“Forget about what you know from where you are from. You are no longer there. Do not expect to have things like where you are from and complain to others how they are not. There was no reason to move “here” if “there” is what you preferred. Learn the way the people and community do things here. Best way to do that? God gave us two eyes and one mouth. Use them accordingly.” --Larry Schlesser, Roatan-RealEstate.com
Every person, everywhere, (no exceptions) who goes to a foreign country to live, experiences culture shock. (to various degrees negativity, depression, uneasiness, etc). These waves of culture shock will overcome many having them obsess and eventually despair over their move or lengthy visit. The best way to deal with culture shock is to recognize the fact that it is there to begin with. Knowing what you are dealing with is half the battle.” --Larry Schlesser, Roatan-RealEstate.com
“Bring lots of Skin So Soft or sun tan oil, have lots of patience (third world country), make no enemies (poor legal and police system) and help where you can (third world country).” --Judy Wright, Judys Fantesea
Judy wasn’t the only one surprised by the bugs, another couple who recently moved to the island said “We weren’t prepared for the mosquitoes, but we’ve gotten used to them. However, we were totally surprised by the cleaner ants, they just took over the whole house!”
Tip: Cleaner ants will descend on a home in droves, cover every surface and eat everything in site and continue peacefully on their way. As they won’t harm your home or your belongings, it’s best not to disturb them to avoid getting bitten!
From another expat:
“Living on the island is a state of mind. If your expectations are too high, you will have disappointments and resentments. If you are able to go with the flow on the little irksome things, like electrical outages, you will be much happier. If you require air conditioning and hot showers 24/7 you are in the wrong place. Just a tip also - we have a generator but the outages most often take place (out East anyway) at night after dinnertime. It is much more romantic to sit by candlelight without a lot of outside noise, watch the moon from our front deck hammocks, and talk with your loved ones about their day and experiences apart. For those times we run out of conversation, my husband has rigged up two little 12Volt lights over our bed where we can read during the blackouts and not have to run the generator. It is not always necessary to have a house blazing with lights and the internet up and running at all times. The outages do not have to be an inconvenience and can rather be a sometimes needed reminder to “slow down”!” –Kelly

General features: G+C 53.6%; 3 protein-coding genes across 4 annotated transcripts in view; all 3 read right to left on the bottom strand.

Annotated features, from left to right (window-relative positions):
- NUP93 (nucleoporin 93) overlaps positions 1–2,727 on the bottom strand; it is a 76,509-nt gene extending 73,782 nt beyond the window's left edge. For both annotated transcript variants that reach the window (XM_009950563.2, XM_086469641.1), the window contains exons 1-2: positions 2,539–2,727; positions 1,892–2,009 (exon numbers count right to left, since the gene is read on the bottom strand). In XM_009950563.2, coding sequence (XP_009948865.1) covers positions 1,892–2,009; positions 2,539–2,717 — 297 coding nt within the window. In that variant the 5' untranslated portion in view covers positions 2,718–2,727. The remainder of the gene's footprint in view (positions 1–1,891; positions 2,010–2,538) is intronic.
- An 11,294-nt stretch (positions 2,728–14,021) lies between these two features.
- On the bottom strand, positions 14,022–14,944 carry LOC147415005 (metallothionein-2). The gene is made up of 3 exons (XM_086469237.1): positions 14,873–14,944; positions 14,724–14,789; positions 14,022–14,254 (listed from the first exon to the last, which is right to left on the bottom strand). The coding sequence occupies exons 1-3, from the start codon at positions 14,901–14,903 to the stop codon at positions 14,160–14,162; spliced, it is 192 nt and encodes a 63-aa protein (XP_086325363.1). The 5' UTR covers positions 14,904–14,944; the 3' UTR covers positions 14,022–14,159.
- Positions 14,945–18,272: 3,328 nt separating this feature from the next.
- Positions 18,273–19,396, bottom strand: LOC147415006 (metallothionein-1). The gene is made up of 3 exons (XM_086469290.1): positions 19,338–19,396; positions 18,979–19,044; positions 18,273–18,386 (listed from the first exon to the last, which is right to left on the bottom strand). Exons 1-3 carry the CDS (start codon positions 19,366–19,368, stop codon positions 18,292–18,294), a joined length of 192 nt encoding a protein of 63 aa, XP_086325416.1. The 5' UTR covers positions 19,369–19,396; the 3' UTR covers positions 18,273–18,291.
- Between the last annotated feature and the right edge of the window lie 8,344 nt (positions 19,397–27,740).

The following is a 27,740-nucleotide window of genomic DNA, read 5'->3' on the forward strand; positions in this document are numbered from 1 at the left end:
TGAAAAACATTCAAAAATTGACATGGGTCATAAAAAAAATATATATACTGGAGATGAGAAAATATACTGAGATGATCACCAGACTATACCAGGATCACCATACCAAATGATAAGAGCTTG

Bob McCain, Roatan Discussion Group provides a list of tips for surviving culture shock.
Survival tips to help get Gringos through almost any crisis:
- Indecision is the key to flexibility.
- There is absolutely no substitute for a genuine lack of preparation.
- The facts, although interesting, are irrelevant.
- Someone who thinks logically is a nice contrast to the real world.
- Things are more like today than they ever were before.
- If you think there is good in everybody, you haven’t met everyone.
- Not one shred of evidence supports the notion that life is serious.
- The trouble with life is you’re half way through it before you realize it’s a do it yourself sort of thing.
- And finally, one that I heard in Helene some ten years ago: “Just because the waters be calm don’t mean there be no crocodiles.
For more on Living in Roatan we recommend the Roatan Relocation Guide. The guide supplies you with the insiders information necessary for you to make an informed decision about Investing and Living in the Bay Islands of Honduras. A must have guidebook for any one considering relocating, living or investing in real estate in Roatan, Utila, Guanaja or La Ceiba.
Purchase Online at http://www.roatanguide.com